Zoekresultaat: 5 artikelen

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Jaar 2021 x
Article

Access_open Text-mining for Lawyers: How Machine Learning Techniques Can Advance our Understanding of Legal Discourse

Tijdschrift Erasmus Law Review, Aflevering 1 2021
Trefwoorden text mining, machine learning, law, natural language processing
Auteurs Arthur Dyevre
SamenvattingAuteursinformatie

    Many questions facing legal scholars and practitioners can be answered only by analysing and interrogating large collections of legal documents: statutes, treaties, judicial decisions and law review articles. I survey a range of novel techniques in machine learning and natural language processing – including topic modelling, word embeddings and transfer learning – that can be applied to the large-scale investigation of legal texts


Arthur Dyevre
Arthur Dyevre is Professor at the KU Leuven Centre for Empirical Jurisprudence, Leuven, Belgium. arthur.dyevre@kuleuven.be.

    Het ontgrendelen van elektronische gegevensdragers met een biometrisch kenmerk staat nog steeds in de schijnwerpers van de rechtswetenschap en de rechtspraktijk. Uit de literatuur is een duidelijke meerderheidsopvatting te distilleren, namelijk dat de verdachte verplicht kan worden elektronische gegevensdragers met een biometrisch kenmerk te ontgrendelen, maar dat van een verplichting zijn wachtwoord af te staan geen sprake kan zijn. Verschillende nationale gerechten hebben dezelfde conclusie getrokken. Ondanks de duidelijke meerderheidsopvatting werd tegen een van de eerste uitspraken, een vonnis van de rechtbank Noord-Holland, cassatie in het belang van de wet ingesteld waarin advocaat-generaal Bleichrodt onlangs concludeerde. In deze bijdrage wordt de zojuist genoemde conclusie besproken, in het licht van de afwezigheid van een fundamentele bezinning op de normering van opsporingsbevoegdheden in de digitale wereld.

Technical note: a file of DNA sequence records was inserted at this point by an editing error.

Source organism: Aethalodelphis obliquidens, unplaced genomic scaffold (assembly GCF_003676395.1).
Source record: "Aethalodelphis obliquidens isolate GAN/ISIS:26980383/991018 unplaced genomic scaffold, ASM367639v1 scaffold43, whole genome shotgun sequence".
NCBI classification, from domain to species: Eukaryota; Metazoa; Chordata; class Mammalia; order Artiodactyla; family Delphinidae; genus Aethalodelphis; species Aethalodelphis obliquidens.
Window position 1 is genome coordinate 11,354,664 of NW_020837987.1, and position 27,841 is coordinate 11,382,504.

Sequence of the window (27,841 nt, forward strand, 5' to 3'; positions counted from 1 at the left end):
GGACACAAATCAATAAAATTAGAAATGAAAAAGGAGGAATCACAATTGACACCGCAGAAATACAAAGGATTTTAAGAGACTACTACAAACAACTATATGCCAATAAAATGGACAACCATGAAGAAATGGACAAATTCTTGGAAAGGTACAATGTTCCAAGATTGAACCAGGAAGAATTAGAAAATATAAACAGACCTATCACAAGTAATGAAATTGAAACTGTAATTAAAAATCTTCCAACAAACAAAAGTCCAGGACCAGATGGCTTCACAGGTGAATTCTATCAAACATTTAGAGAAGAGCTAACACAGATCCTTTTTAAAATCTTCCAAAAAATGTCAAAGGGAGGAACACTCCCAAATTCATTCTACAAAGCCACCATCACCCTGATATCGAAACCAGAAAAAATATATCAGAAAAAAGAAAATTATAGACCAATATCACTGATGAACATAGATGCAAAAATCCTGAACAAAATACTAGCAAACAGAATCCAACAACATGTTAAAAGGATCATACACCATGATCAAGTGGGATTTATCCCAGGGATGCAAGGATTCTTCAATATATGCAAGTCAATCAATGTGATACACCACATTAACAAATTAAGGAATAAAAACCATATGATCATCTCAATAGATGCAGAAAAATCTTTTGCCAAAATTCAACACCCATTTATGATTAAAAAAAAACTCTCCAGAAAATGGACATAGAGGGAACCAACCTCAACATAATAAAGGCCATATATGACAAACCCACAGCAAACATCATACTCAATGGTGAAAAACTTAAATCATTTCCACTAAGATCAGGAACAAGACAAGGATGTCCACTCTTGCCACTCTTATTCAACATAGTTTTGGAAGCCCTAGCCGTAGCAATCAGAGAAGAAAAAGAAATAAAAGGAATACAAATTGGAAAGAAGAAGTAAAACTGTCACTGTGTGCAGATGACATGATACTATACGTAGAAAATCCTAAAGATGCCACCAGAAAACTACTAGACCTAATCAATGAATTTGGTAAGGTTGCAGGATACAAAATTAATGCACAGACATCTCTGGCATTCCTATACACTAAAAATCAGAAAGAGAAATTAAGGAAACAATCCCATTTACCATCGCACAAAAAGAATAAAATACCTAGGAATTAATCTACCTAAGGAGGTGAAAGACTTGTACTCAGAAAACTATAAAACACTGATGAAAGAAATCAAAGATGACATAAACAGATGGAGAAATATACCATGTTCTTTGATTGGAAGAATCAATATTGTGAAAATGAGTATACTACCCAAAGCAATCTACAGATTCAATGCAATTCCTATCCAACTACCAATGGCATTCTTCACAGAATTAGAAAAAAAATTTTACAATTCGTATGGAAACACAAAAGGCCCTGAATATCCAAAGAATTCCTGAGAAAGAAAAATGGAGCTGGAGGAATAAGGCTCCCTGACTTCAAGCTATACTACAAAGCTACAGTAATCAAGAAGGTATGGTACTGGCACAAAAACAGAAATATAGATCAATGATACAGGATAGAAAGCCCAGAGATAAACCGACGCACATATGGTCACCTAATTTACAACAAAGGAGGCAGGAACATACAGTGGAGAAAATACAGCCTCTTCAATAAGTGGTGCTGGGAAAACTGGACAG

D.A.G. van Toor PhD LLM BSc
D.A.G. van Toor PhD LLM BSc is verbonden als universitair docent aan het Willem Pompe Instituut voor Strafrechtswetenschappen en het Montaigne Centrum voor Rechtsstaat en Rechtspleging van de Universiteit Utrecht.
Artikel

Access_open Addressing Problems Instead of Diagnoses

Reimagining Liberalism Regarding Disability and Public Health

Tijdschrift Netherlands Journal of Legal Philosophy, Aflevering 1 2021
Trefwoorden Vulerability Theory, Liberalism, Convention on the Rights of Persons with Disabilities (CRPD), Public Health, Capabilities Approach
Auteurs Erwin Dijkstra
SamenvattingAuteursinformatie

    The public health systems of liberal states systematically fail to meet the goals and obligations of the Convention on the Rights of Persons with Disabilities, which aims to facilitate full societal participation and independent life choices by all impaired persons, as well as the unburdening of their private caretakers. This failure does not stem from a lack of money or effort by governments and other societal institutions, but flaws in the anatomy of these systems. As these systems confine institutional assistance to the needs of persons with certain delineated disabilities, they neglect the needs of other persons, whose disabilities do not fit this mould. The responsibility for the latter group thus falls to their immediate social circle. These private caretakers are in turn seldom supported. To remedy this situation, I will present the alternative paradigm of vulnerability theory as the possible foundation for a more inclusive approach to public health.